At the other end of the disease pathology spectrum, risk of fatality in COVID-19 is driven by excessive and persistent upregulation of inflammatory mechanisms associated with cytokine storm. Thus, the second clinical strategy is to prevent or mitigate excessive inflammatory response to prevent the cytokine storm associated with high mortality risk.
Clinical support for immune system pathogen clearance mechanisms involves obligate activation of immune response components that are inherently inflammatory. This puts the goals of the first clinical strategy (immune activation) potentially at odds with the goals of the second strategy (mitigation of proinflammatory effects). This creates a need for discernment about the time course of the illness and with that, understanding of which components of an overall strategy to apply at each phase of the time course of the illness.
We review evidence from early observational studies and the existing literature on both outcomes and mechanisms of disease, to inform a phased approach to support the patient at risk for infection, with infection, with escalating inflammation during infection, and at risk of negative sequelae as they move into recovery.
Authors: Petre Cristian Ilie, Simina Stefanescu and Lee Smith
Publication date: 06 May 2020
Journal: Aging Clinical and Experimental Research
WHO declared SARS-CoV-2 a global pandemic. The present aim was to propose an hypothesis that there is a potential association between mean levels of vitamin D in various countries with cases and mortality caused by COVID-19. The mean levels of vitamin D for 20 European countries and morbidity and mortality caused by COVID-19 were acquired. Negative correlations between mean levels of vitamin D (average 56 mmol/L, STDEV 10.61) in each country and the number of COVID-19 cases/1 M (mean 295.95, STDEV 298.7, and mortality/1 M (mean 5.96, STDEV 15.13) were observed. Vitamin D levels are severely low in the aging population especially in Spain, Italy and Switzerland. This is also the most vulnerable group of the population in relation to COVID-19. It should be advisable to perform dedicated studies about vitamin D levels in COVID-19 patients with different degrees of disease severity.
Authors: Richard L Horowitz, Phyllis R Freeman and James Bruzzese
Publication date: 21 April 2020
Journal: Respiratory Medicine Case Reports
Two patients living in New York City (NYC) with a history of Lyme and tick-borne co-infections experienced a cough and dyspnea and demonstrated radiological findings consistent with novel coronavirus pneumonia (NCP). A trial of 2 g of PO or IV glutathione was used in both patients and improved their dyspnea within 1 h of use. Repeated use of both 2000 mg of PO and IV glutathione was effective in further relieving respiratory symptoms.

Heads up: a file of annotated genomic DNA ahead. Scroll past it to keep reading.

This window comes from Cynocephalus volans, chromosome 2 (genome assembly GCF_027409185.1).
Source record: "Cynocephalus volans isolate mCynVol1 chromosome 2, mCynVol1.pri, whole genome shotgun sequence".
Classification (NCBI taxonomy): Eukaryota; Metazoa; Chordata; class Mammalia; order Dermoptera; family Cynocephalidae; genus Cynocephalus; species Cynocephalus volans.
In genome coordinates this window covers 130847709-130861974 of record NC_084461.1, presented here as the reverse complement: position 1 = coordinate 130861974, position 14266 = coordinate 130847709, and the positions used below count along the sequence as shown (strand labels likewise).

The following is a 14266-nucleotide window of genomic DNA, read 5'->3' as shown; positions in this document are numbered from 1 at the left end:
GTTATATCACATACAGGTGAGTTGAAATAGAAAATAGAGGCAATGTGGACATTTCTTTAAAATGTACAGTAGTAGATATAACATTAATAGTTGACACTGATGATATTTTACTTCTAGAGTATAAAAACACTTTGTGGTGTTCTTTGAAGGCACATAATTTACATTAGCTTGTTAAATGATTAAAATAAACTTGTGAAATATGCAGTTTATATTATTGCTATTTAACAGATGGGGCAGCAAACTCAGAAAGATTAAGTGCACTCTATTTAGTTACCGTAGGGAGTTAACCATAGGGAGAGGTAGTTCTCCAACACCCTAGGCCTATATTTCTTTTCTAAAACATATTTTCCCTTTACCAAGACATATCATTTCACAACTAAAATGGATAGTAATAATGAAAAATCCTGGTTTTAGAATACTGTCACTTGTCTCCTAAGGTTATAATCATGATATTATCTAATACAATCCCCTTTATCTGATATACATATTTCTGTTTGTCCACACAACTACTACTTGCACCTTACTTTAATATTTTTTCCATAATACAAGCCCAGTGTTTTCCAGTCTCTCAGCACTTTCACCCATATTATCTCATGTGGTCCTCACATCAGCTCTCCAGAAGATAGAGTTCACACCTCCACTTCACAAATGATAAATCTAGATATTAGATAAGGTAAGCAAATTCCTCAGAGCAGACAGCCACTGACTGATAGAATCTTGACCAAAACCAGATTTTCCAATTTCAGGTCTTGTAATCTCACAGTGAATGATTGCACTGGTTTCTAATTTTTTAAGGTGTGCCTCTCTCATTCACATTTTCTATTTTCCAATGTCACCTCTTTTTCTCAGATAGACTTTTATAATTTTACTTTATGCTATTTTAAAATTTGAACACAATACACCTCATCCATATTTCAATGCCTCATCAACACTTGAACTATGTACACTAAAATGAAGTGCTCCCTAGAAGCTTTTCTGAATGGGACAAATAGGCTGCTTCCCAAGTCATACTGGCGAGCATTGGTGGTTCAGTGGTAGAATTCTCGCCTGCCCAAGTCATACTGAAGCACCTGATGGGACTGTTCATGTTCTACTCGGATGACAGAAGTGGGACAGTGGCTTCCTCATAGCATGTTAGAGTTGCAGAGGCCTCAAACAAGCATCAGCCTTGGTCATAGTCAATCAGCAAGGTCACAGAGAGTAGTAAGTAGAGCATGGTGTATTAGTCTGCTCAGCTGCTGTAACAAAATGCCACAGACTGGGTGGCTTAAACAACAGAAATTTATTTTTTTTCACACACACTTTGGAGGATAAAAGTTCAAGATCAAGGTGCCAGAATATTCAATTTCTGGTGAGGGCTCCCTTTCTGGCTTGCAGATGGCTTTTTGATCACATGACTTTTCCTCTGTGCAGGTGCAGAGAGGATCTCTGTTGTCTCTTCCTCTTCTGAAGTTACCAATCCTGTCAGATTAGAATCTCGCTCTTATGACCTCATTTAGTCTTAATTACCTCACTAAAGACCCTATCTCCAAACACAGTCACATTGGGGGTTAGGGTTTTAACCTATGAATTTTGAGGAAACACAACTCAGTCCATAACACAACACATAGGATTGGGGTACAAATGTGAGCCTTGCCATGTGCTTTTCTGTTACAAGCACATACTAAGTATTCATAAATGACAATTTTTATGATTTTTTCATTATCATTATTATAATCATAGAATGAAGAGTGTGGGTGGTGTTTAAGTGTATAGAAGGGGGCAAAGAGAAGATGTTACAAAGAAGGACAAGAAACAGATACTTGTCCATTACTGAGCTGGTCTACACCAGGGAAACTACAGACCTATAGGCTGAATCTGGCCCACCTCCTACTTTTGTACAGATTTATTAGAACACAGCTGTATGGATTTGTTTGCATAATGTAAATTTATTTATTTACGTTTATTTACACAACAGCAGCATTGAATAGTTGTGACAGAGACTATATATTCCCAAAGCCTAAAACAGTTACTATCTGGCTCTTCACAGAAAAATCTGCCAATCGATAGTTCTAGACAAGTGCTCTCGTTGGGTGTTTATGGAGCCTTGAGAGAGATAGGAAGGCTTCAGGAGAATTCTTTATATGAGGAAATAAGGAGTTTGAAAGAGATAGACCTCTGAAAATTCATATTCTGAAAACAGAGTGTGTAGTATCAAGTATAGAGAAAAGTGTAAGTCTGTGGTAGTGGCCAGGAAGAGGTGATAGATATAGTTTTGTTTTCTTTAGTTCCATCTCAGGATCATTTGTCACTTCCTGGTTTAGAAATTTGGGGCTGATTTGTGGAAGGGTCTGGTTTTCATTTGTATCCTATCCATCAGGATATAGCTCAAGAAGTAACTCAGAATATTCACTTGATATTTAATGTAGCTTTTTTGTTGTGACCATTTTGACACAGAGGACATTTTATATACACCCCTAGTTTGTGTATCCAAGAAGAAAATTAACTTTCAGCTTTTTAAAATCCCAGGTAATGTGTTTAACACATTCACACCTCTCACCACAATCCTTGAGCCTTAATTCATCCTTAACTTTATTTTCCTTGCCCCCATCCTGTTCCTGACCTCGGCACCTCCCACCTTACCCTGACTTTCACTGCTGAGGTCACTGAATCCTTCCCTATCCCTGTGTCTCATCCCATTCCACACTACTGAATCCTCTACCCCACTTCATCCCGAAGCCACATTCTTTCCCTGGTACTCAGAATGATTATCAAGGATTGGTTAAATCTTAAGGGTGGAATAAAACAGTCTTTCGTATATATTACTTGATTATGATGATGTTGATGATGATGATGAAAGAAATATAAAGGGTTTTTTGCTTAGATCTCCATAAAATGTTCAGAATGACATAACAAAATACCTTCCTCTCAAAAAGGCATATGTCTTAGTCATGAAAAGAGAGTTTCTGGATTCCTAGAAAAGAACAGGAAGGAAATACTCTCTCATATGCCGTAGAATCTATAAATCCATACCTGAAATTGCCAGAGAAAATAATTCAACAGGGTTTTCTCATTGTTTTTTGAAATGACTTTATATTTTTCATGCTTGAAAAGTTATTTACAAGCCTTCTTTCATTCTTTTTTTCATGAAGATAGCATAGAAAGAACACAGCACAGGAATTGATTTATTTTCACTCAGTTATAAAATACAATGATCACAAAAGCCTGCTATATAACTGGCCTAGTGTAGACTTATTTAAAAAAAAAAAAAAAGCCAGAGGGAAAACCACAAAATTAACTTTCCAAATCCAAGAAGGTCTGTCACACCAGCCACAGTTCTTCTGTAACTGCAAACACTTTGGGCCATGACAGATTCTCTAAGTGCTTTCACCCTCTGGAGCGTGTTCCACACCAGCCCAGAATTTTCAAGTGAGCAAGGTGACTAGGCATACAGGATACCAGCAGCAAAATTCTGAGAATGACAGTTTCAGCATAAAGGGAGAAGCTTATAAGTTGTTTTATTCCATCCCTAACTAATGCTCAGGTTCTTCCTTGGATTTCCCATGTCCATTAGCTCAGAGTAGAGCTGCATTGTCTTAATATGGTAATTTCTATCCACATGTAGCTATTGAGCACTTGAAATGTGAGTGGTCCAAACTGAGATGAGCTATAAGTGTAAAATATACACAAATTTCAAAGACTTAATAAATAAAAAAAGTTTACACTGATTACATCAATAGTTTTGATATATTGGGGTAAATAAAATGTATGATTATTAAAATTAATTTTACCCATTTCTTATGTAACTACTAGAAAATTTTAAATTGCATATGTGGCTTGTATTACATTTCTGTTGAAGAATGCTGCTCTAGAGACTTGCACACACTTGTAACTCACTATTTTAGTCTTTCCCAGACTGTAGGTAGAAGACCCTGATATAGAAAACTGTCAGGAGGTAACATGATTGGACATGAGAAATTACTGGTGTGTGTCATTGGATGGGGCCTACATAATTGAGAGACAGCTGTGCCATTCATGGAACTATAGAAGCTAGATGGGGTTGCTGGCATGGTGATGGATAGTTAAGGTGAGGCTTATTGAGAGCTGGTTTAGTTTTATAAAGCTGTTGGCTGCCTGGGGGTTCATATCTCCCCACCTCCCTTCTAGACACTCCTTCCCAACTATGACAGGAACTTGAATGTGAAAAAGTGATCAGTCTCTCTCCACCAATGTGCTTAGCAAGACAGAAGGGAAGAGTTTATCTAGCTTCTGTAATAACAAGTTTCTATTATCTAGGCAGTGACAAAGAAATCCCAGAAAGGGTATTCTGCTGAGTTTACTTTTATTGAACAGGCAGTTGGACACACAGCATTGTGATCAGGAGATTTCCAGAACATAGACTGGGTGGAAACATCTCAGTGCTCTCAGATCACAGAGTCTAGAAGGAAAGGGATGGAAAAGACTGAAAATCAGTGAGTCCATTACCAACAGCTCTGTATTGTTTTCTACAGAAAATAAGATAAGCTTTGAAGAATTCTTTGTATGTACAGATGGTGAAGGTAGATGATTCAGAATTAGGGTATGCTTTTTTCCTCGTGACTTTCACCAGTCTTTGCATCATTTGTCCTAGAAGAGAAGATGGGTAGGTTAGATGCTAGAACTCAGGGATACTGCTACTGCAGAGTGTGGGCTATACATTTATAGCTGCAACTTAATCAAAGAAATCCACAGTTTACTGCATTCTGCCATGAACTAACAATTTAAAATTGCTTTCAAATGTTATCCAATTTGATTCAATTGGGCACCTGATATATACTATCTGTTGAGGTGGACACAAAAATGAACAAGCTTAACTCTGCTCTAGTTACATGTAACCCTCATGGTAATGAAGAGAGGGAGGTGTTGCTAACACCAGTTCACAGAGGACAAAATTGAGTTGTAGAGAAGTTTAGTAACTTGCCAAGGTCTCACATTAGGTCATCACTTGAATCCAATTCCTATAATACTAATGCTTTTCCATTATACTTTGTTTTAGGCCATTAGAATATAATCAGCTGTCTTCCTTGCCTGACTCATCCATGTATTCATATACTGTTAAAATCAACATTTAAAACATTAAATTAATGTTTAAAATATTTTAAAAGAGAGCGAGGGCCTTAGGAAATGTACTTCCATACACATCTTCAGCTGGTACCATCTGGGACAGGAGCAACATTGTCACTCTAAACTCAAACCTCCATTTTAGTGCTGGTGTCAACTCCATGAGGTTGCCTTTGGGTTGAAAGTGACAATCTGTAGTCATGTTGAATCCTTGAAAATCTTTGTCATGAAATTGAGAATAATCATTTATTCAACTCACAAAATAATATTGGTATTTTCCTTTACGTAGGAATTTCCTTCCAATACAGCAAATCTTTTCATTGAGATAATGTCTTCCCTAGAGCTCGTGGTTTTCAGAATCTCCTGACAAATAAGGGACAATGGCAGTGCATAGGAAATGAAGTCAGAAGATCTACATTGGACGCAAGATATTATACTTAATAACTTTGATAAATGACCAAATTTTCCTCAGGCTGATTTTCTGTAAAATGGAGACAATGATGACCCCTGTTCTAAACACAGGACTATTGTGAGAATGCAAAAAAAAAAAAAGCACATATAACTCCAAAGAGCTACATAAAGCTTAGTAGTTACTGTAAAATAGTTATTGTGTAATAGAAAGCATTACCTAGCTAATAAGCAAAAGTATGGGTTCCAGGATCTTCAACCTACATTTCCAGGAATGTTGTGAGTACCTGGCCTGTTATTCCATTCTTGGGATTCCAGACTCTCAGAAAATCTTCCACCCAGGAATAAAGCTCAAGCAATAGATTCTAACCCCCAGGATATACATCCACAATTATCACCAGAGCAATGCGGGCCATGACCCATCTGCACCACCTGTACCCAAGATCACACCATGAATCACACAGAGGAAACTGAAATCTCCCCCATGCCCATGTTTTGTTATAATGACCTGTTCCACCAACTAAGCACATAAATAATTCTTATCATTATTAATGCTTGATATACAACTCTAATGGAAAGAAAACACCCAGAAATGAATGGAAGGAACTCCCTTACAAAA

Oral and IV glutathione, glutathione precursors (N-acetyl-cysteine) and alpha lipoic acid may represent a novel treatment approach for blocking NF-κB and addressing “cytokine storm syndrome” and respiratory distress in patients with COVID-19 pneumonia.
Background Large-scale data show that the mortality of COVID-19 varies dramatically across populations, although the cause of these disparities is not well understood. In this study we investigated whether severe COVID-19 is linked to Vitamin D (Vit D) deficiency. Method Daily admission, recovery and deceased rate data for patients with COVID-19 from countries with a large number of confirmed patients (Germany, South Korea (S. Korea), China (Hubei), Switzerland, Iran, UK, US, France, Spain, Italy) as of April 20, 2020 were used. The time-adjusted case mortality ratio (T-CMR) was estimated as the number of deceased patients on day N divided by the number of confirmed cases on day N-8. The adaptive average of T-CMR (A-CMR) was further calculated as a metric of COVID-19 associated mortality in different countries. Although data on Vit D level is not currently available for COVID-19 patients, we leveraged the previously established links between Vit D and C-Reactive Protein (CRP) and between CRP and severe COVID-19, respectively, to estimate the potential impact of Vit D on the reduction of severe COVID-19. Findings A link between Vit D status and COVID-19 A-CMR in the US, France, and the UK (countries with similar screening status) may exist. Combining COVID-19 patient data and prior work on Vit D and CRP levels, we show that the risk of severe COVID-19 cases among patients with severe Vit D deficiency is 17.3% while the equivalent figure for patients with normal Vit D levels is 14.6% (a reduction of 15.6%). Interpretation Given that CRP is a surrogate marker for severe COVID-19 and is associated with Vit D deficiency, our finding suggests that Vit D may reduce COVID-19 severity by suppressing cytokine storm in COVID-19 patients. Further research is needed to account for other factors through direct measurement of Vit D levels.
Social distancing measures, with varying degrees of restriction, have been imposed around the world in order to stem the spread of COVID-19. In this work we analyze the effect of current social distancing measures in the United States. We quantify the reduction in doubling rate, by state, that is associated with social distancing. We find that social distancing is associated with a statistically-significant reduction in the doubling rate for all but three states. At the same time, we do not find significant evidence that social distancing has resulted in a reduction in the number of daily confirmed cases. Instead, social distancing has merely stabilized the spread of the disease. We provide an illustration of our findings for each state, including point estimates of the effective reproduction number, R, both with and without social distancing. We also discuss the policy implications of our findings.